Figure 7: Tocotrienols are much more bioavailable to cell uptake than tocopherols.
Passwater: Is the order of potency of various tocotrienol isomers in atherosclerosis similar to that in anti-cancer properties?
Tan: Yes. In 2000, Dr. Sylvester of the University of Louisiana/Monroe showed that delta-tocotrienol was the most potent isomer in reducing proliferation and inducing cell death (apoptosis) of mammary cancer cells, followed by gamma-tocotrienol as a close second (41). TRF worked less well and alpha-tocopherol did not work at all. This superior effect of delta- and gamma-tocotrienol was also shown in melanoma (42), breast (43), prostate (44) and colorectal cancers (45).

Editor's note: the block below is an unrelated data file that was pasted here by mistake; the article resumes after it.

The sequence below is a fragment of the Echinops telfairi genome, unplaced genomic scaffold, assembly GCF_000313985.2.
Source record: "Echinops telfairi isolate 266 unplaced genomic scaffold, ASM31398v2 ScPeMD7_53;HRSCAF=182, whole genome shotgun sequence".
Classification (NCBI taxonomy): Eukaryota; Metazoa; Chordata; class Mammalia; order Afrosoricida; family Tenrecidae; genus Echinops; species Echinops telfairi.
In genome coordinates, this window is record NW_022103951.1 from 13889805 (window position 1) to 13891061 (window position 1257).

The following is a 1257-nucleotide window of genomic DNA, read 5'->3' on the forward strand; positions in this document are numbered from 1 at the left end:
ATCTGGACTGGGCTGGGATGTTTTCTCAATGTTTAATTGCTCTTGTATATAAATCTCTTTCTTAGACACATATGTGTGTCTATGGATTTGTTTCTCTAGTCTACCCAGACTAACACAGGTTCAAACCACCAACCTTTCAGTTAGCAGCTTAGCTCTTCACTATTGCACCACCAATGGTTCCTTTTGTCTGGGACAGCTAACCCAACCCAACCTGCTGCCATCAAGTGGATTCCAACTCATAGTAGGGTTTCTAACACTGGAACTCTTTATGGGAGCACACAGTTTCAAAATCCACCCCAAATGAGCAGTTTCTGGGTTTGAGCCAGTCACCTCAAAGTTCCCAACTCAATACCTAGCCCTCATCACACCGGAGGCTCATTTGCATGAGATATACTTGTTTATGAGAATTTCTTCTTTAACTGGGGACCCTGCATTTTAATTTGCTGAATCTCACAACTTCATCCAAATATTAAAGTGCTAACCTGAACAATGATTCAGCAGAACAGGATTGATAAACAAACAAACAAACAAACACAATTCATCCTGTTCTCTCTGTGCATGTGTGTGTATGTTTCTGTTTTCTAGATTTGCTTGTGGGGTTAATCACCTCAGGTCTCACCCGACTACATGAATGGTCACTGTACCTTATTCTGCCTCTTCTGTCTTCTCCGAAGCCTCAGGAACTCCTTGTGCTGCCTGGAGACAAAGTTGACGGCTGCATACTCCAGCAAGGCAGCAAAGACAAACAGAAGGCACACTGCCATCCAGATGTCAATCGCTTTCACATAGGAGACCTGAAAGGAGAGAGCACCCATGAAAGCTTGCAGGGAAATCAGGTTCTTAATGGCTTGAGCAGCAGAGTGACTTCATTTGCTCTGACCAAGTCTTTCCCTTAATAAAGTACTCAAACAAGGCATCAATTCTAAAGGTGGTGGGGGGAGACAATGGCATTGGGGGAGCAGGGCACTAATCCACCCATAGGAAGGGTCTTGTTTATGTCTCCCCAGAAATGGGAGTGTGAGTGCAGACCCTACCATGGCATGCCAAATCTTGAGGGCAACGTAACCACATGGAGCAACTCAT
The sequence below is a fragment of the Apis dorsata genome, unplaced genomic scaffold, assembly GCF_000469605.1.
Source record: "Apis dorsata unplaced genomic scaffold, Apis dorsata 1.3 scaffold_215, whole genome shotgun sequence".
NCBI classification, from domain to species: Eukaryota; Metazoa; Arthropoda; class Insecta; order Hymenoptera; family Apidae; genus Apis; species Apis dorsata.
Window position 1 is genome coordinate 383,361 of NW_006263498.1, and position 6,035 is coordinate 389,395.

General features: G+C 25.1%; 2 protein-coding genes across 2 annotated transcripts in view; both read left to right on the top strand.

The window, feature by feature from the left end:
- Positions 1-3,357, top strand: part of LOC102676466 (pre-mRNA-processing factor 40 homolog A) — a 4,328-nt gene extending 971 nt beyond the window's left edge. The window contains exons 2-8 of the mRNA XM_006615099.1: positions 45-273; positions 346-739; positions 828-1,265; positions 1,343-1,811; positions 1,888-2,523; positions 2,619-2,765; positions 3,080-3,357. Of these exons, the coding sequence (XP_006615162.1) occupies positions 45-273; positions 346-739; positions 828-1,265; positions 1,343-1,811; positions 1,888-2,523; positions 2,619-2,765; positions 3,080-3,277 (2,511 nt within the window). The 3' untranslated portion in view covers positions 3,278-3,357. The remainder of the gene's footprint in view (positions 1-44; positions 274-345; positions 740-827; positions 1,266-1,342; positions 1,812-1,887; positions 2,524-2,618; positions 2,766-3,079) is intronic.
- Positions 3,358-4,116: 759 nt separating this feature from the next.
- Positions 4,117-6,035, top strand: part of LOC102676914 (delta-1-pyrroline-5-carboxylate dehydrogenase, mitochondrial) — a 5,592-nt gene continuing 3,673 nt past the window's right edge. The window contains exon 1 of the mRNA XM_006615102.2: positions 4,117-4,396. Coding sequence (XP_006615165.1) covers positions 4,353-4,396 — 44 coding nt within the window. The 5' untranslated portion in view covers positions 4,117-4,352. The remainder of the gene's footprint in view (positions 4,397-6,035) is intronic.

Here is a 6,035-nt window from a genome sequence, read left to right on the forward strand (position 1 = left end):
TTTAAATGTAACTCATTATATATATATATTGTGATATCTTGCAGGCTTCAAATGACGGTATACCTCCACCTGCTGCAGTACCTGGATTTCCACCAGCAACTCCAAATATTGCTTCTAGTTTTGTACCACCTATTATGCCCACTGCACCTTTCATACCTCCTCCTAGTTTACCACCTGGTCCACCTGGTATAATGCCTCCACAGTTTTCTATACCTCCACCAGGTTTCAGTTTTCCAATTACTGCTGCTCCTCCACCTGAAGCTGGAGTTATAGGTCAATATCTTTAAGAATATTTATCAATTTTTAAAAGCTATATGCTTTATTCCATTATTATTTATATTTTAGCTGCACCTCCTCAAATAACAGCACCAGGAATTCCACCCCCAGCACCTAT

Most recently, Dr. Malafa and his group at the Moffitt Cancer Center and Research Institute of the University of Southern Florida/Tampa, for whom we provided the initial annatto delta-tocotrienol material, tested tocotrienol’s effect on pancreatic cancer, one of the most deadly of all cancers. About 35,000 Americans get pancreatic cancer each year, and 95% do not survive beyond 6–12 months following diagnosis. Among the famous, singer Luciano Pavarotti succumbed to it, actor Patrick Swayze and professor Randy Pausch (who wrote The Last Lecture) are currently infirmed by it, and entrepreneur Steve Jobs (of Apple Computer/Pixar) escaped it. In cell line and animal studies, the Tampa researchers found that delta-tocotrienol inhibits pancreatic tumor growth, blocks malignant transformation, induces apoptosis in vitro, and accumulates in the pancreas 10 times more than the liver and tumor. Their preferred composition was a preparation consisting of delta- and/or gamma-tocotrienol, without alpha- and beta-tocotrienol. In addition, the preparation should preferably be tocopherol-free (46). Coincidentally, annatto tocotrienol fits this preferred composition.